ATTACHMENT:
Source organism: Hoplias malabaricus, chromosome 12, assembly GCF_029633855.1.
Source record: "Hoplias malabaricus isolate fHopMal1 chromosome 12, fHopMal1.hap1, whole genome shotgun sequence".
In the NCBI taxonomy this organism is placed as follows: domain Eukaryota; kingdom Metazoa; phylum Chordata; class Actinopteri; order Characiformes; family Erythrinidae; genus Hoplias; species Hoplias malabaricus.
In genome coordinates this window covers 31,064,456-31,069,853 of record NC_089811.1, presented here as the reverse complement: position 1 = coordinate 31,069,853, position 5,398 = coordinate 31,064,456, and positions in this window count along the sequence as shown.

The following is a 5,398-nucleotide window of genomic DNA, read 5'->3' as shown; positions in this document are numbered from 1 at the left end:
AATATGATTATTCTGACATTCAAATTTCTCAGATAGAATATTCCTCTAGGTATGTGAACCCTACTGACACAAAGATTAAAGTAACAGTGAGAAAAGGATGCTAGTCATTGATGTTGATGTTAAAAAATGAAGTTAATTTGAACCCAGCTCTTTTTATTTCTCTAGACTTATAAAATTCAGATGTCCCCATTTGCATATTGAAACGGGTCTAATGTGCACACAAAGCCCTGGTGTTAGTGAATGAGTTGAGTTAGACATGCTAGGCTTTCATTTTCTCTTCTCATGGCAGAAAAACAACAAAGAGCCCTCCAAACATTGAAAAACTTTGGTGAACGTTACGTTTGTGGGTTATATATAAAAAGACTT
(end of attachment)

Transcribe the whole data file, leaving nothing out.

Source organism: Hoplias malabaricus, chromosome 12, assembly GCF_029633855.1.
Source record: "Hoplias malabaricus isolate fHopMal1 chromosome 12, fHopMal1.hap1, whole genome shotgun sequence".
In the NCBI taxonomy this organism is placed as follows: domain Eukaryota; kingdom Metazoa; phylum Chordata; class Actinopteri; order Characiformes; family Erythrinidae; genus Hoplias; species Hoplias malabaricus.
In genome coordinates this window covers 31,064,456-31,069,853 of record NC_089811.1, presented here as the reverse complement: position 1 = coordinate 31,069,853, position 5,398 = coordinate 31,064,456, and positions in this window count along the sequence as shown.

The following is a 5,398-nucleotide window of genomic DNA, read 5'->3' as shown; positions in this document are numbered from 1 at the left end:
AATATGATTATTCTGACATTCAAATTTCTCAGATAGAATATTCCTCTAGGTATGTGAACCCTACTGACACAAAGATTAAAGTAACAGTGAGAAAAGGATGCTAGTCATTGATGTTGATGTTAAAAAATGAAGTTAATTTGAACCCAGCTCTTTTTATTTCTCTAGACTTATAAAATTCAGATGTCCCCATTTGCATATTGAAACGGGTCTAATGTGCACACAAAGCCCTGGTGTTAGTGAATGAGTTGAGTTAGACATGCTAGGCTTTCATTTTCTCTTCTCATGGCAGAAAAACAACAAAGAGCCCTCCAAACATTGAAAAACTTTGGTGAACGTTACGTTTGTGGGTTATATATAAAAAGACTT